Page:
20170914(R1KT)-BrendaBecker)P1020588

PC: B. Becker

Finally R1KT (molts in Dec.) was found on a quiet sandy beach. The team was able to capture him and place a camera (in front) and cell phone transmitter to help relocate him to remove the camera three days later to retrieve the footage. The instruments not only gave a visual video record of movements, but also location, depth of dives, time periods and speed! We look forward to learning what R1KT has to teach us!

We thank the many volunteers that searched with us and responded to mul- tiple seal haul outs to find a good candi- date. We also found a new large adult male, fairly clean, without scars, not known to our records. With additional experienced seal handlers, we were able to capture this seal and tag him. He is now called R2XS with tags (2XS/2XR).

Famous Waikiki Pup Translocated
RH58’s weaned pup, is now known by her tags at RJ58 and still remembered as Kaimana, the Ha- waiian name for her natal beach. Because of vari- ous risk assessments and considerations, she was translocated to a north shore beach to put her in a safe location, where she could interact with other seals and safely forage and explore without the human crowds and dangers at Waikiki.

Also the whole story written by a NOAA biologist can be found here.

Additional Marine Animal News
The State Board of Land and Natural Resources Approves New Boating Rules that will prohibit feeding of wildlife or feral animals, and abandoning animals, and creating or contributing to colonies at any property under the boating division’s jurisdiction. These new sections were added in response to complaints about increased feeding of feral animals at boating facilities, which creates potentially unsafe and unsanitary conditions and endangers sea life.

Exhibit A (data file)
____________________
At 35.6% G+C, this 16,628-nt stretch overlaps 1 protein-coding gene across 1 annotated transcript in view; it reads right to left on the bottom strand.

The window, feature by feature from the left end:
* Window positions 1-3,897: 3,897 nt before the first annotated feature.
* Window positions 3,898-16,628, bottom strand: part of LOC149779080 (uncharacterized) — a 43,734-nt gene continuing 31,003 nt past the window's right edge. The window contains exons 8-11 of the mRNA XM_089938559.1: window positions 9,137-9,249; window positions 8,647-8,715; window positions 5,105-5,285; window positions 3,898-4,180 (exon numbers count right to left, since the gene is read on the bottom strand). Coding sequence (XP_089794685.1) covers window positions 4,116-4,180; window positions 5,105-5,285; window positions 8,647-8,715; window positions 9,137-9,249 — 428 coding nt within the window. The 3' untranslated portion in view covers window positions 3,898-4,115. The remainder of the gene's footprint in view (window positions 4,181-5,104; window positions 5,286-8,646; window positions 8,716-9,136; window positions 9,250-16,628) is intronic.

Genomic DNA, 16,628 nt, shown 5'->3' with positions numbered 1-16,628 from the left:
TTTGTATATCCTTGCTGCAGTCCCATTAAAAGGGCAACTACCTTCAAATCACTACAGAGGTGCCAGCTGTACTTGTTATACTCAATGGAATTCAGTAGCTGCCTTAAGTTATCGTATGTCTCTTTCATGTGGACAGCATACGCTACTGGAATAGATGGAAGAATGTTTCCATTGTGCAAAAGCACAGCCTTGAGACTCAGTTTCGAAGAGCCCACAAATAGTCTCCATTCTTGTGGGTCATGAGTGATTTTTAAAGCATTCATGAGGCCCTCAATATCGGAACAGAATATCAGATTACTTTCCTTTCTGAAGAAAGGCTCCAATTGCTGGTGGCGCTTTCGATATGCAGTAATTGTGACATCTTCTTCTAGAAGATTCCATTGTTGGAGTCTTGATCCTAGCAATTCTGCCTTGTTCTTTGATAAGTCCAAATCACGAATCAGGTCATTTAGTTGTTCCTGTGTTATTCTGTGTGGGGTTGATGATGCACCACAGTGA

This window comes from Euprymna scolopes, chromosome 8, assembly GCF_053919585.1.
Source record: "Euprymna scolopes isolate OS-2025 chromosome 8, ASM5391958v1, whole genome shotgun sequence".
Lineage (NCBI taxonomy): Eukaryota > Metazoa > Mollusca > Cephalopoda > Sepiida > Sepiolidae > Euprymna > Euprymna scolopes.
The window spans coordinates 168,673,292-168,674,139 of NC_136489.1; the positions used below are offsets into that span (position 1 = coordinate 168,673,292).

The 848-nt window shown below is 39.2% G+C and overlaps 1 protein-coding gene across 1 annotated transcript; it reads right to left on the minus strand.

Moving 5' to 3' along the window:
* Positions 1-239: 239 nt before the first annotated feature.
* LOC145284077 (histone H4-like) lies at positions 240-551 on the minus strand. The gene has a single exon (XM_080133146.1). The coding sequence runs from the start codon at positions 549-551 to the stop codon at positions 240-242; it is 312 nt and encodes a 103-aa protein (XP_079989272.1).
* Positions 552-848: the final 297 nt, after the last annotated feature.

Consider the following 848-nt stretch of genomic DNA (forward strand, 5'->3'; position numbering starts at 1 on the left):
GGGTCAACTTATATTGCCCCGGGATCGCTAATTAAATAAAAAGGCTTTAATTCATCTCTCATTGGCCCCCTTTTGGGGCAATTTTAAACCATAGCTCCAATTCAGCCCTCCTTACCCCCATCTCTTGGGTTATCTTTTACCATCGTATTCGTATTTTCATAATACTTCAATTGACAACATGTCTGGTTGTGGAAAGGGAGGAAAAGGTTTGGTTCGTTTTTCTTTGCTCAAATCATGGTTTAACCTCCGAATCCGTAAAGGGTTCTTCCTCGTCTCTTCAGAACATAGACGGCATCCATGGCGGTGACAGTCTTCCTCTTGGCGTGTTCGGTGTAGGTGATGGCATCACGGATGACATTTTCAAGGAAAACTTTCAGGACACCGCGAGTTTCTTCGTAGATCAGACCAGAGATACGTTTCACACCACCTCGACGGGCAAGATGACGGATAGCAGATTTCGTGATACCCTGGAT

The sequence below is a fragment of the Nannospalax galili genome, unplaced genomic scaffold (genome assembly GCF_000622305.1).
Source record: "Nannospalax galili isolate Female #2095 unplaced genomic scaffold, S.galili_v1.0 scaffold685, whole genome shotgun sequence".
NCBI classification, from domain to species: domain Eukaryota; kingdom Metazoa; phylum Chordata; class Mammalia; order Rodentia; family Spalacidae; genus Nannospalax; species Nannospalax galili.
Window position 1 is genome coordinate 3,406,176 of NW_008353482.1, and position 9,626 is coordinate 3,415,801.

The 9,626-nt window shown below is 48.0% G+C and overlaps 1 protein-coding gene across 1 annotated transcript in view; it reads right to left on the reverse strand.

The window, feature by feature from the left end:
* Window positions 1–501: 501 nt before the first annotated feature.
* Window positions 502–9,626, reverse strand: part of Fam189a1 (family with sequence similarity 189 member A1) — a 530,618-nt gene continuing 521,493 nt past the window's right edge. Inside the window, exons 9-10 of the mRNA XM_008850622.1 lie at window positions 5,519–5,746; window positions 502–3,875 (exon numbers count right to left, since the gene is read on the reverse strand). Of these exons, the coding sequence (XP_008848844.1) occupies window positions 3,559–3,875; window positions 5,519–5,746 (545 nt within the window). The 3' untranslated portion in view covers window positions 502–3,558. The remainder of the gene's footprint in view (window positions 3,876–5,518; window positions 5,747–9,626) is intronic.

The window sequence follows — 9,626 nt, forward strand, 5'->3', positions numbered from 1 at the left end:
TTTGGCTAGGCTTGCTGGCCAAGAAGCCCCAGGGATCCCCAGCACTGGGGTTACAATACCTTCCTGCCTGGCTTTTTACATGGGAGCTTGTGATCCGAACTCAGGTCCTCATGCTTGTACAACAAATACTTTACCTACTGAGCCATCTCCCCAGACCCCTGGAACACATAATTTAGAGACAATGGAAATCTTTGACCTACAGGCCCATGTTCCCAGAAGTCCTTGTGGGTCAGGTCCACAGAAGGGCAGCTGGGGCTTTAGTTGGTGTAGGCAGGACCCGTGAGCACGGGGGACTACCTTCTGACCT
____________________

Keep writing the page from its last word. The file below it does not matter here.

The board approved both amended rules but deferred implementation of a provision that would allow disposal of feral or abandoned animals at state small-boat harbors until Jan. 1, 2019. The delay was to give time for the boating division to work with animal caregivers to come up with a viable plan to relocate colonies of feral and abandoned animals to areas outside of the small-boat harbors.

NOTE: Cats are the only reproductive host of the parasite toxoplasmosis, which has killed monk seals, and continues to threaten human and other marine mammal health. Click here.

Read Full Post »